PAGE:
On October 21, 1988, following a bench trial, Weiss was ordered by the district court to disgorge within ten days $2,883,107.00 for fraudulently selling off-exchange futures contracts to the public, in violation of Sections 4a and 4b(A) of the Commodity Exchange Act,1  and for operating a "boiler room" and fraudulently selling investments to the public, in violation of various sections of the Florida Securities and Investor Protection Act.2  The $2.8 million figure represented Weiss's share of the illegal "salaries, draws, fees, and commissions" generated by the fraud. (R10:274 at 6). Weiss did not appeal this order.

Almost exactly one year after the court entered its order to disgorge, Weiss still had not shelled out a penny. On a motion brought by plaintiffs-appellees, Commodity Futures Trading Commission (CFTC) and the State of Florida, Senior District Judge C. Clyde Atkins held a hearing to determine whether Weiss's failure to pay was grounds for contempt.3  At the hearing, Weiss acknowledged that he had failed to comply with the court's disgorgement order but argued that his noncompliance should be excused because he was financially unable to meet the terms of the order. Weiss claimed that all the money he made from his fraudulent activities was gone. Weiss's argument to the court was twofold. First, Weiss attempted to show that the $2.8 million disgorgement figure in the court order was incorrect. Weiss argued that he in fact made only approximately $1.4 million from his illegal activities. Second, Weiss accounted for the $1.4 million in the following way:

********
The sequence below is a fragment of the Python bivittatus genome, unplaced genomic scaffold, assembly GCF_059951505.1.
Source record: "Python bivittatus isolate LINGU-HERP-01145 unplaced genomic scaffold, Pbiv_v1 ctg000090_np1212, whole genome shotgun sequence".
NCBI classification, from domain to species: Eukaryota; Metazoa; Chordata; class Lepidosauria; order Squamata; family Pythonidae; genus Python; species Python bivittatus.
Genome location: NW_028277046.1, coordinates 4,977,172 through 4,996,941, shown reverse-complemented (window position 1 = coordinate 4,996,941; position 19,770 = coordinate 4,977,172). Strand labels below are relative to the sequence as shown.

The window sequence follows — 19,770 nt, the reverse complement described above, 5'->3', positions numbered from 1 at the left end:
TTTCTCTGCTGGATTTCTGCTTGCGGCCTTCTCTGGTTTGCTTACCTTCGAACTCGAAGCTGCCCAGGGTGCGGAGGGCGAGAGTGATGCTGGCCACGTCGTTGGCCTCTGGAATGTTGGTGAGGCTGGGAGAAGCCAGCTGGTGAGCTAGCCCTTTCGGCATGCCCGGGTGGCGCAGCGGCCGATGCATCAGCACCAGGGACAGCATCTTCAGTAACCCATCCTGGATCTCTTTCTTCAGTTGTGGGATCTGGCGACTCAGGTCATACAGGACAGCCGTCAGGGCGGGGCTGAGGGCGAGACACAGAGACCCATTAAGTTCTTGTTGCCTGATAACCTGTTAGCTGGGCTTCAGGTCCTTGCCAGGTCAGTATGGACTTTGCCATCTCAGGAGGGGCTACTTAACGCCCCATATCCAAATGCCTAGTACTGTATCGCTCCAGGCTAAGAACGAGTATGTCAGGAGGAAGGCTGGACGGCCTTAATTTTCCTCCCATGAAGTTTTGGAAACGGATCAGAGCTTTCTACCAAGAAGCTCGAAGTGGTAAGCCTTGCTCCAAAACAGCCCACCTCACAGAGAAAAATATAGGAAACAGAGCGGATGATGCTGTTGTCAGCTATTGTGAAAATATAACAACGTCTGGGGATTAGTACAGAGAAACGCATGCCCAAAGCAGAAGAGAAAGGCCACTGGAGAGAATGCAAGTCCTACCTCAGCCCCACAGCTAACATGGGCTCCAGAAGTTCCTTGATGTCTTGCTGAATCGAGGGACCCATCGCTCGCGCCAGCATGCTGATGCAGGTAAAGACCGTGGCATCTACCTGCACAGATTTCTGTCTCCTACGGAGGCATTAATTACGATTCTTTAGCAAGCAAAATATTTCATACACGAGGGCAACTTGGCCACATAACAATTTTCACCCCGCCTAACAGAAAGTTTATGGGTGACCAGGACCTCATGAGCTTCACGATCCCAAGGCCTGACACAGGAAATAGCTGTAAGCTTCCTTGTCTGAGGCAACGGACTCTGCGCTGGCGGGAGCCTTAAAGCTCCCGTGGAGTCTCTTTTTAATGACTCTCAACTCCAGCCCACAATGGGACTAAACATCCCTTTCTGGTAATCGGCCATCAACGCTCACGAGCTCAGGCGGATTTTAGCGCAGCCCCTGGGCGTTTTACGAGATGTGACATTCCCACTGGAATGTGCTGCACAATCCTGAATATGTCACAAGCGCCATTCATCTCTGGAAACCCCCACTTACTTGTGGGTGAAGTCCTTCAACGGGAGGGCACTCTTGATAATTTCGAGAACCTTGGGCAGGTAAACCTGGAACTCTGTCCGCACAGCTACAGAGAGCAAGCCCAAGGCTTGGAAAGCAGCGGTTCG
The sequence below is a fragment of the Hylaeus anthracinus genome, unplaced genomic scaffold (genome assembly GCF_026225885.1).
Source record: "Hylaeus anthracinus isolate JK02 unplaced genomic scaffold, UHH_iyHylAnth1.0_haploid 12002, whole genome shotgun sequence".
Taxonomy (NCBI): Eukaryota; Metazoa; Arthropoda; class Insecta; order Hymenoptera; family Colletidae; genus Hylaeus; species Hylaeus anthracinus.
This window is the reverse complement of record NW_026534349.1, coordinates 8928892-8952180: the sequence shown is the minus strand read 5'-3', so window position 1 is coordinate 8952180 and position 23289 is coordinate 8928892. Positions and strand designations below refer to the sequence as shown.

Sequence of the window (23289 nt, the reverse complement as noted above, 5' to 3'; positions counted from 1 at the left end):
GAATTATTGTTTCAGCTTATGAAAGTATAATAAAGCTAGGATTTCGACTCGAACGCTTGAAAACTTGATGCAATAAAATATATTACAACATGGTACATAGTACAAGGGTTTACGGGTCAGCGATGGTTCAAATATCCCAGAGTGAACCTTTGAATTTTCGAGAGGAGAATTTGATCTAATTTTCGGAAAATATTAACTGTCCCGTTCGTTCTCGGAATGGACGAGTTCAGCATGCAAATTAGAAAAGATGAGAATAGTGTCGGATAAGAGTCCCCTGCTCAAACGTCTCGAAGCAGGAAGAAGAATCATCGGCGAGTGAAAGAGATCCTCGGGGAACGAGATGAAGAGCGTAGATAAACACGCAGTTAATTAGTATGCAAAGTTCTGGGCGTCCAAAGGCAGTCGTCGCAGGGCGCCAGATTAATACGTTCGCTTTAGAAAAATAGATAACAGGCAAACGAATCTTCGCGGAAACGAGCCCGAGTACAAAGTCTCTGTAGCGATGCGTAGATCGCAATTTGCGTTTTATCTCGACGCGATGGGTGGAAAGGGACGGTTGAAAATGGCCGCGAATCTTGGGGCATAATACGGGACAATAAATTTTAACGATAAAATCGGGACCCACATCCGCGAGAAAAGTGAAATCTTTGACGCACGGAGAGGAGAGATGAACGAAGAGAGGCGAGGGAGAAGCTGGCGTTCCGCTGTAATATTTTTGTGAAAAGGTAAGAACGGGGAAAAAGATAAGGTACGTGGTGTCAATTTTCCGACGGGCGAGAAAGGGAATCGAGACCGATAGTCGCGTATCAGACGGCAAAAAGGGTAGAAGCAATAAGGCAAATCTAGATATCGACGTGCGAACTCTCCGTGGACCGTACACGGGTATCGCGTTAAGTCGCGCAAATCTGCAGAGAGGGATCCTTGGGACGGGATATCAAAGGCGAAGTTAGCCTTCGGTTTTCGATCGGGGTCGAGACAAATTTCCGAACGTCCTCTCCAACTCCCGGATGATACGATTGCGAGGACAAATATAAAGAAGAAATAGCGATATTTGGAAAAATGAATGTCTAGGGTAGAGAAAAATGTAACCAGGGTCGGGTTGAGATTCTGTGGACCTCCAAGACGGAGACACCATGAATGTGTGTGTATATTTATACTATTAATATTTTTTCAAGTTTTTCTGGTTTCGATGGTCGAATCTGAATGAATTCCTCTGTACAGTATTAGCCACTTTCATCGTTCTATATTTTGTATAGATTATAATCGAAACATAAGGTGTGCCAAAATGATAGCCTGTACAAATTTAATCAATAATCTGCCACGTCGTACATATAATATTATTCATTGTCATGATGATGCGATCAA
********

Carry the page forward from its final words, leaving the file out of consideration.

--$150,000 invested in an art gallery called "Ventures," which went bankrupt;

--$225,000 invested in a bakery business called "Mr. Knish," which went bankrupt;